Sri Lanka is facing serious political, social and economic crises and now the island country is being termed as a ‘state in crises’. Certain factors are responsible for pushing the country into the abyss, but mismanagement on the part of the government tops the list of potential catalysts. It is being speculated that the political instability in Pakistan along with international crises is likely to make the country meet the fate of Sri Lanka.
Taking a look back at Sri Lanka’s growth trajectory reveals that the current scenario did not really emerge out of an unprecedented milieu. In July 2019, the country achieved the status of upper-middle income nations, from the World Bank, but its economy faced serious blows with the spread of the Covid pandemic since the country’s economy is highly dependent on the tourism sector and the pandemic negatively impacted this sector. Then, in the August 2020 elections, the Rajapaksa dynasty took hold of important government offices, including those of the president and the prime minister. The Rajapaksas signed contracts for mega infrastructure projects and spent the country’s reserves this way. The Russia-Ukraine crisis further deteriorated the condition as it led to inflation at an international level and the island nation was not prepared to face this chaos.
In 2020, the country was downgraded to lower-middle income nations. This happened because the government did not take into account the looming crises and resorted to populist moves to increase the vote bank. Lack of sound economic policies, such as cutting taxes without reducing spending led to fiscal deficit, a condition when government’s expenditure surpasses its revenues in a year. The government also banned the import of chemical fertilizers – an ethnonationalist move – and this caused a serious decline in agricultural production. This poor management by the ruling party got Sri Lanka into debt default which gravely affected the situation of the country with no significant help from international community or other organisations because of economic uncertainty. And Pakistan seems to be facing a similar fate if it doesn’t course-correct.
Turning towards Pakistan, Bloomberg’s Sovereign Debt Vulnerability Ranking, ranked Pakistan fourth on its list of countries with the highest default risk in 2022. The inflation rate in Pakistan is 24.9% while the debt accounts for 71.3% of the total GDP, according to the statistics released by the Pakistan Bureau of Statistics (PBS). These figures are quite close to those of Sri Lanka.
Pakistan has a semi-industrial, agro-based economy with about half of employed labour force, and contributes to 24% of the total GDP, according to PBS. Despite this much dependence on the agriculture sector, Pakistan imports wheat, which is the country’s staple food. The recent Russia-Ukraine crisis as well as the climate change debacle caused spike in the prices of certain commodities, including wheat, which caused problems for Pakistani economy. In addition to this, certain populist moves also exacerbated the situation. For instance, when the whole world was facing inflation issues, the government of Pakistan decreased oil prices to give subsidy to citizens in order to win the support of masses, but Pakistan’s economy was not in a position to bear the brunt of this decision.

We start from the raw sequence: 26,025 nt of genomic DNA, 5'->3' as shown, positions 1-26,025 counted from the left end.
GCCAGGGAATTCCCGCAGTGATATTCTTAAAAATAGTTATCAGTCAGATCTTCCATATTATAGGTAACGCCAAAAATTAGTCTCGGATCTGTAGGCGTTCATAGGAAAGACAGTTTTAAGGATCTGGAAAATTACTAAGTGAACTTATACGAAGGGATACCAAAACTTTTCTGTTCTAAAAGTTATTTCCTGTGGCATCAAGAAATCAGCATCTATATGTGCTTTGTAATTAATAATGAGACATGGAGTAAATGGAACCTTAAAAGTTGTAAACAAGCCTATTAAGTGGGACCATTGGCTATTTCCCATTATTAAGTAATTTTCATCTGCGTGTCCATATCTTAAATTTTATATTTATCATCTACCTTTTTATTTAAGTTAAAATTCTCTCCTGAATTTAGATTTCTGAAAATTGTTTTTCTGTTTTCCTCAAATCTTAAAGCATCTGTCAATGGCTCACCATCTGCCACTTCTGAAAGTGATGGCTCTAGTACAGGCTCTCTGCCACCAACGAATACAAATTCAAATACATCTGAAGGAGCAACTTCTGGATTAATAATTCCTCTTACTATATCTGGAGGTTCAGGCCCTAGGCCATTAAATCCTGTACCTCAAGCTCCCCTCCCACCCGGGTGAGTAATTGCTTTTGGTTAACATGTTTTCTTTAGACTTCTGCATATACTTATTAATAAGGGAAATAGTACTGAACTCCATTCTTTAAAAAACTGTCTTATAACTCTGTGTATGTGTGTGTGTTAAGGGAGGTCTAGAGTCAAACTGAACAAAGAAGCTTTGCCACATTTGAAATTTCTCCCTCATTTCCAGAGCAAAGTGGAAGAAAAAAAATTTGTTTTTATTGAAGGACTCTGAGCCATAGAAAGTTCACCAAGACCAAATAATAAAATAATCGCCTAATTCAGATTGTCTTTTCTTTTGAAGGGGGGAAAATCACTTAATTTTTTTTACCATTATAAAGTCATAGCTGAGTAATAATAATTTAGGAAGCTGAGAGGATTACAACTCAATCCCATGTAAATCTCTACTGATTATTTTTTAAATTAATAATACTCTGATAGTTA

Pakistan’s economy is dependent upon foreign loans and imports, instead of on locally produced items. This factor often leads to rupee devaluation against the dollar, as country’s imports surpass its exports and cause a hike in the dollar price. The Bloomberg report revealed that severe shortage of US dollar in Pakistan can make the country descend into economic crisis. Also, Pakistan’s foreign exchange reserves and the foreign currency reserves held by the central bank can only be helpful for two months of imports. During this state of affairs, the only way out for Pakistan is linked with the International Monetary Fund (IMF) disbursement of $7 billion that is to be released in August after the international organisation’s final approval. This will help Pakistan meet its ‘foreign financing needs’, according to Murtaza Syed, Acting Governor of State Bank of Pakistan.
The IMF bailout can provide ephemeral relief to the crippling economy of the country, but proper policy-making is required for long-term sustenance. In the case of Pakistan, the outcome of policy-making seldom meets the needs of the time because of severe political failures. In order to help Pakistan ease its its worsening condition, it is important to pay attention to its policies. Moreover, the scourge of dynastic politics is inflicting the country for decades, and awareness of this plight among masses is necessary to root it out. Furthermore, Pakistan’s youth bulge and women’s participation in the labour force can help improve the country’s economy to a great extent. However, flawed policies and socio-cultural fabric hinder this process which can enhance the human capital of the country. If Pakistan focuses on local production of commodities and works on its human resource, then it is unlikely for the country to become a victim of debt trap.